An Ontario dealer association said its members are struggling to find skilled workers to fill service jobs and it wants the provincial government to provide more training.
Frank Notte, director of government relations for the Trillium Automobile Dealers Association (TADA), said Ontario dealers have largely been hurt by a shortage of people trained to repair increasingly complex vehicles.
The need to close this skilled-trades gap also extends to factory floors of parts suppliers and vehicle manufacturers.
The federal and provincial governments are aware of the problem. For instance, sharing best practices in skilled-trades education was a key component of an automotive memorandum of understanding that Ontario and Michigan signed in 2016. And in 2009, Ontario created its College of Trades, charged with regulating and promoting skilled trades work.
But Notte said that Ontario has not gone nearly far enough to promote skilled trades, and dealers are increasingly paying the price.
“We don’t think they’re fulfilling their mandate. The college is supposed to be a one-stop shop for enforcement, regulation and education. And it just hasn’t been that,” he said. “The government needs to reset and look at their priorities and put everything back toward education and connecting people with business.”
Auto dealers are in need of skilled mechanics to work on vehicles that have more computer technology than ever. As vehicles become more connected and autonomous, dealerships will need service staff who are comfortable working on cameras and software.
James Ricci of Roy Foss Automotive Group told an audience at the Automotive News Canada Congress in February that dealers are "reaching a crisis" when it comes to the shortage of technicians.
Dave Fraser, Ontario education coordinator at TADA, said the industry and governments were caught off guard by two concurrent shifts over the past two decades: the pace of technological advances in the average vehicle; and the shift away from vocational training in secondary education.
“I don’t think the employment environment has ever changed as much as it has over the past two decades,” he said. “We just didn’t send enough people through technical colleges.”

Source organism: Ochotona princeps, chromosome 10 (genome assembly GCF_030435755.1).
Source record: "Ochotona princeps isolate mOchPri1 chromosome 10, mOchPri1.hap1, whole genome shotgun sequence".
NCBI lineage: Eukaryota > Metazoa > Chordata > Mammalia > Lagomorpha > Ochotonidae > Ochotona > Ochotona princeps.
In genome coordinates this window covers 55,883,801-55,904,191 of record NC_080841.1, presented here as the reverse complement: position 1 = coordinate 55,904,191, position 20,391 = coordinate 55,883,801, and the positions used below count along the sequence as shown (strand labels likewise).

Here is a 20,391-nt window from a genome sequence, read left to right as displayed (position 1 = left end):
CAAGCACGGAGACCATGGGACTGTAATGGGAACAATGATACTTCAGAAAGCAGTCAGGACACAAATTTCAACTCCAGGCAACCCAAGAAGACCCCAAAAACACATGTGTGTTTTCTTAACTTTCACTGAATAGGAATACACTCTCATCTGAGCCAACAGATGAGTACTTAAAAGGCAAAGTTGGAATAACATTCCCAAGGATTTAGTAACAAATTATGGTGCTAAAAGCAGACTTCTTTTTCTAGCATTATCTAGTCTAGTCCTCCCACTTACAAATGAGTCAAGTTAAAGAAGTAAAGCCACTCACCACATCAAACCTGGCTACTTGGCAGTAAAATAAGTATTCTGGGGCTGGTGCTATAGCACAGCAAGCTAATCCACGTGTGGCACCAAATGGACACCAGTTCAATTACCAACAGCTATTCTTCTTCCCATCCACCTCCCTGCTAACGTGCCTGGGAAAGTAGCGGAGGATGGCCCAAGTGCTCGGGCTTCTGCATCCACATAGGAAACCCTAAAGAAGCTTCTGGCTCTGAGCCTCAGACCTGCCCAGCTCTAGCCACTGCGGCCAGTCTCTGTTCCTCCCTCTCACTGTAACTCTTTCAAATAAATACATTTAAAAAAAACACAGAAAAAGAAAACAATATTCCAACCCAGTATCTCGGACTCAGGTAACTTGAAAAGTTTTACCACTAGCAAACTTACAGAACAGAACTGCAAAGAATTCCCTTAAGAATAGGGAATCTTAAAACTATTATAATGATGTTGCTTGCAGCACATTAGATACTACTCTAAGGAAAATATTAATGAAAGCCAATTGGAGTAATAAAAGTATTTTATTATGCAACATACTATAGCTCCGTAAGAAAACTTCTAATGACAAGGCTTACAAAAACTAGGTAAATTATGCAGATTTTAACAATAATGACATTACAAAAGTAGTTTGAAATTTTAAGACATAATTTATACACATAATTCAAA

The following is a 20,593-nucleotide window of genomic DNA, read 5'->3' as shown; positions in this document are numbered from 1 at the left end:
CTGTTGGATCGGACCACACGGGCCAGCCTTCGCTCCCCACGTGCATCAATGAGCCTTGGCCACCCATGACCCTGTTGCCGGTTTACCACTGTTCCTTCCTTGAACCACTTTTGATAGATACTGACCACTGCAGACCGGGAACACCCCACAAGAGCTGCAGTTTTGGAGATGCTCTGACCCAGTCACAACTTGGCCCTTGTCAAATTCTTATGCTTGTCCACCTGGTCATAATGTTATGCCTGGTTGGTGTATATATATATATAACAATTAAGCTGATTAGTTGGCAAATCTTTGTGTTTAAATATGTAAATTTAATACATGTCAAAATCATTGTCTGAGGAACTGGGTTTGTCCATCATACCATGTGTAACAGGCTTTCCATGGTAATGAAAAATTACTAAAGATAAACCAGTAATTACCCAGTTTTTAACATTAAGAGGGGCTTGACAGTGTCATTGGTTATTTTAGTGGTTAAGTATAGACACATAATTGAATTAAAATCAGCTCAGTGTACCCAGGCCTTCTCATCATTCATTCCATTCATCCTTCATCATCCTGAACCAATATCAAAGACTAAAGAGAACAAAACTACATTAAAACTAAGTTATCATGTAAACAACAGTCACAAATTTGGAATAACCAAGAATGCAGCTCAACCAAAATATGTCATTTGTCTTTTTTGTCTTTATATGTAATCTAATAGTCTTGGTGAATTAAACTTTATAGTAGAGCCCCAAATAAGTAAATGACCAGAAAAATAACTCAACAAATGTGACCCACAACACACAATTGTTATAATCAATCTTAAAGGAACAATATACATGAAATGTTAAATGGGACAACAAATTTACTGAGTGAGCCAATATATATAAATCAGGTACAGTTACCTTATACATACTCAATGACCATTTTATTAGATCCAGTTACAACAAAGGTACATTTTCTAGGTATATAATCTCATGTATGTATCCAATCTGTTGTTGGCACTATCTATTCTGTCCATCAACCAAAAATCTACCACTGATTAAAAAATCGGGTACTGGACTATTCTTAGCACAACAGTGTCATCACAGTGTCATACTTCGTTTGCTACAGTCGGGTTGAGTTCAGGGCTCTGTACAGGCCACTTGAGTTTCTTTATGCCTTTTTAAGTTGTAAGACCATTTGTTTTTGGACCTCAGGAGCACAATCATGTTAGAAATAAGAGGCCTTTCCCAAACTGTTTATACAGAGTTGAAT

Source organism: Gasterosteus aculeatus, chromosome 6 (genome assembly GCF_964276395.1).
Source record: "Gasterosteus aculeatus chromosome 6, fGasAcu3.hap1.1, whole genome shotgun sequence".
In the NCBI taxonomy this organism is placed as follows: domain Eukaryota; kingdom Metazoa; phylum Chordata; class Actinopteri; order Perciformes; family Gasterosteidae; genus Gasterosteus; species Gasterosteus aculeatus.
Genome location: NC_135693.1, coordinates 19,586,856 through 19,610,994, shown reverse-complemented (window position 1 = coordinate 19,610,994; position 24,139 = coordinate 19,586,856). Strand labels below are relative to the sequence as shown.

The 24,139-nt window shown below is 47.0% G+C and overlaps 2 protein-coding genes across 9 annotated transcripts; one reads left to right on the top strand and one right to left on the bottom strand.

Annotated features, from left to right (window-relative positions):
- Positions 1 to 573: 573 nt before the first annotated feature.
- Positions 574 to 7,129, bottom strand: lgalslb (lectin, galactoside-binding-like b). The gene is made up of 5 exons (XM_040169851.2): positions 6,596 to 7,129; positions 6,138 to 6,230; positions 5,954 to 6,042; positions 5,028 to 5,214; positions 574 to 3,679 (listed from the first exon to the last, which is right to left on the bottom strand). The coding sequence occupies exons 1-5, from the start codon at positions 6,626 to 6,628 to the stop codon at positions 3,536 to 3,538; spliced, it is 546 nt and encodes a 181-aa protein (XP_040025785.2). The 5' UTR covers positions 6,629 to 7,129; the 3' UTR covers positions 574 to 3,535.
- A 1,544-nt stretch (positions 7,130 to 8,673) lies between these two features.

THE GAP GROWS
The resulting skilled trade gap costs Canadian businesses, including dealerships, millions of dollars every year and prevents them from hiring. For example, the WindsorEssex region loses an estimated $600 million every year, and 82 per cent of businesses said they struggled to find qualified workers, according to a report by the Windsor-Essex Regional Chamber of Commerce.
The 2016 OntarioMichigan memorandum of understanding called on both sides to share best practices in promoting skilled trades. The two governments have said it is already bearing fruit in the form of more robotics competitions and other programs to get students interested.
“It’s a friendly competition,” Michigan Gov. Rick Snyder told Automotive News Canada. “Ontario is catching up pretty fast because they’re seeing the value. They’re running a lot of competitions. It’s not about the border. It’s how we see a common program, a common value that’s to the benefit of both of us.”
Douglas George, consul general of Canada in Detroit, said Canada must promote skilled trades if it wants to be a leader in automotive technology.
“If we want to remain globally competitive, we’re going to be competing for skilled people,” he said. “We’ve got some of the top-notch research groups around Ontario and Canada.
“Canada has two of the top [artificial intelligence] groups in the world. Part of my job is to say to Detroit that you don’t have to go to Silicon Valley. You just have to go up the 401 [highway] to Waterloo and to Hamilton.”
Fraser said one of the biggest challenges in promoting skilled trades to young students is overcoming a misconception that repairing vehicles is a low-paying, unexciting job.
That stigma “comes from parents, teachers, influencers and people who grew up with that so-called grease-monkey conception,” he said. “That’s deeply ingrained in a lot of people.”
Fraser said TADA has worked to encourage dealers to begin co-op and apprenticeship programs to bring young, skilled workers into the fold. And he said the dealer association has lobbied governments to put more vocational training back into secondary education and to change the notion that attending university is the preferred route.
“If we get students at 16, 17 or 18 years old when impressions have not yet been fully made for them, then we have a much better chance,” he said.